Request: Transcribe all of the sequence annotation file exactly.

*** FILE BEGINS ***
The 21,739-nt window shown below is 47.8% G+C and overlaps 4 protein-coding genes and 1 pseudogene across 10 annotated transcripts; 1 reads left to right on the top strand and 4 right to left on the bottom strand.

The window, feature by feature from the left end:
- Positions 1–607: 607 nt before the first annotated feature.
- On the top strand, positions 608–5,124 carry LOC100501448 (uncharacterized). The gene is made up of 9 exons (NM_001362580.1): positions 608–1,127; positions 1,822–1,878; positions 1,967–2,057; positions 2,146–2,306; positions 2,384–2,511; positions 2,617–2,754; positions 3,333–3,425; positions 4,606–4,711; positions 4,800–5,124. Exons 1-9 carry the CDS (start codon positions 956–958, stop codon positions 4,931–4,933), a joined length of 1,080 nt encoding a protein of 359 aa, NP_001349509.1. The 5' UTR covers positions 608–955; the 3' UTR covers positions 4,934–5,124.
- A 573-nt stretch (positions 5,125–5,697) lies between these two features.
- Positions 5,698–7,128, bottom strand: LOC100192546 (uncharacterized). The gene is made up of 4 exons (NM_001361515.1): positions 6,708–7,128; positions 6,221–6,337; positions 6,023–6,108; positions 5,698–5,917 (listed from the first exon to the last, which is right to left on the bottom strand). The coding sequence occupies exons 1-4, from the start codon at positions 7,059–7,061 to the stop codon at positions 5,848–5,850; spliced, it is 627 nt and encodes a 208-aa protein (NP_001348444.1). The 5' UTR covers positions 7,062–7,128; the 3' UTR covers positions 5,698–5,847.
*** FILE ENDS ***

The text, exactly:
The 21,739-nt window shown below is 47.8% G+C and overlaps 4 protein-coding genes and 1 pseudogene across 10 annotated transcripts; 1 reads left to right on the top strand and 4 right to left on the bottom strand.

The window, feature by feature from the left end:
- Positions 1–607: 607 nt before the first annotated feature.
- On the top strand, positions 608–5,124 carry LOC100501448 (uncharacterized). The gene is made up of 9 exons (NM_001362580.1): positions 608–1,127; positions 1,822–1,878; positions 1,967–2,057; positions 2,146–2,306; positions 2,384–2,511; positions 2,617–2,754; positions 3,333–3,425; positions 4,606–4,711; positions 4,800–5,124. Exons 1-9 carry the CDS (start codon positions 956–958, stop codon positions 4,931–4,933), a joined length of 1,080 nt encoding a protein of 359 aa, NP_001349509.1. The 5' UTR covers positions 608–955; the 3' UTR covers positions 4,934–5,124.
- A 573-nt stretch (positions 5,125–5,697) lies between these two features.
- Positions 5,698–7,128, bottom strand: LOC100192546 (uncharacterized). The gene is made up of 4 exons (NM_001361515.1): positions 6,708–7,128; positions 6,221–6,337; positions 6,023–6,108; positions 5,698–5,917 (listed from the first exon to the last, which is right to left on the bottom strand). The coding sequence occupies exons 1-4, from the start codon at positions 7,059–7,061 to the stop codon at positions 5,848–5,850; spliced, it is 627 nt and encodes a 208-aa protein (NP_001348444.1). The 5' UTR covers positions 7,062–7,128; the 3' UTR covers positions 5,698–5,847.